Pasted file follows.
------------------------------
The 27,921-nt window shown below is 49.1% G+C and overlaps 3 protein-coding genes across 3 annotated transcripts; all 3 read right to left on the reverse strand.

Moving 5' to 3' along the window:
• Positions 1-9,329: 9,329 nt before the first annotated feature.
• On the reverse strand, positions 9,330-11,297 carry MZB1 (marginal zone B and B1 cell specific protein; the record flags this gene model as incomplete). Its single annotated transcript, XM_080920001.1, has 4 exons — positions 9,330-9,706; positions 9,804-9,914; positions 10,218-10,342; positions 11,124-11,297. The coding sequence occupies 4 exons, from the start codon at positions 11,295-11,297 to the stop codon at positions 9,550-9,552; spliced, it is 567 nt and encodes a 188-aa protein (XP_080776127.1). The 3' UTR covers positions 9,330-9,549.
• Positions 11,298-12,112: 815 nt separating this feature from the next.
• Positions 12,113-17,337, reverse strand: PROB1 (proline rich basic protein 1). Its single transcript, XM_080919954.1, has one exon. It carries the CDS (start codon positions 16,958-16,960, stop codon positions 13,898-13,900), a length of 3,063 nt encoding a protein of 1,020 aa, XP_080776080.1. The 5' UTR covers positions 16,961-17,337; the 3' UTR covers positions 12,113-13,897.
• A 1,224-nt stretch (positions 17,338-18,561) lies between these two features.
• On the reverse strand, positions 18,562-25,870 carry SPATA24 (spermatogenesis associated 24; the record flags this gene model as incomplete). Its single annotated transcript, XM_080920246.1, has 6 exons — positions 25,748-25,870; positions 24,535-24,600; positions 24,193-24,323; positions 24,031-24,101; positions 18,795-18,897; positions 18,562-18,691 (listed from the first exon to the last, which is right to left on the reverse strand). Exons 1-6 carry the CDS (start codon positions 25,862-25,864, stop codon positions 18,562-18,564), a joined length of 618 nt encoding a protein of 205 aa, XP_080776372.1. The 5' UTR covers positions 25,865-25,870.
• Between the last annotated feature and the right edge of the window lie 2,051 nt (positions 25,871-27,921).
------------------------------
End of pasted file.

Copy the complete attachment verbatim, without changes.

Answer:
The 27,921-nt window shown below is 49.1% G+C and overlaps 3 protein-coding genes across 3 annotated transcripts; all 3 read right to left on the reverse strand.

Moving 5' to 3' along the window:
• Positions 1-9,329: 9,329 nt before the first annotated feature.
• On the reverse strand, positions 9,330-11,297 carry MZB1 (marginal zone B and B1 cell specific protein; the record flags this gene model as incomplete). Its single annotated transcript, XM_080920001.1, has 4 exons — positions 9,330-9,706; positions 9,804-9,914; positions 10,218-10,342; positions 11,124-11,297. The coding sequence occupies 4 exons, from the start codon at positions 11,295-11,297 to the stop codon at positions 9,550-9,552; spliced, it is 567 nt and encodes a 188-aa protein (XP_080776127.1). The 3' UTR covers positions 9,330-9,549.
• Positions 11,298-12,112: 815 nt separating this feature from the next.
• Positions 12,113-17,337, reverse strand: PROB1 (proline rich basic protein 1). Its single transcript, XM_080919954.1, has one exon. It carries the CDS (start codon positions 16,958-16,960, stop codon positions 13,898-13,900), a length of 3,063 nt encoding a protein of 1,020 aa, XP_080776080.1. The 5' UTR covers positions 16,961-17,337; the 3' UTR covers positions 12,113-13,897.
• A 1,224-nt stretch (positions 17,338-18,561) lies between these two features.
• On the reverse strand, positions 18,562-25,870 carry SPATA24 (spermatogenesis associated 24; the record flags this gene model as incomplete). Its single annotated transcript, XM_080920246.1, has 6 exons — positions 25,748-25,870; positions 24,535-24,600; positions 24,193-24,323; positions 24,031-24,101; positions 18,795-18,897; positions 18,562-18,691 (listed from the first exon to the last, which is right to left on the reverse strand). Exons 1-6 carry the CDS (start codon positions 25,862-25,864, stop codon positions 18,562-18,564), a joined length of 618 nt encoding a protein of 205 aa, XP_080776372.1. The 5' UTR covers positions 25,865-25,870.
• Between the last annotated feature and the right edge of the window lie 2,051 nt (positions 25,871-27,921).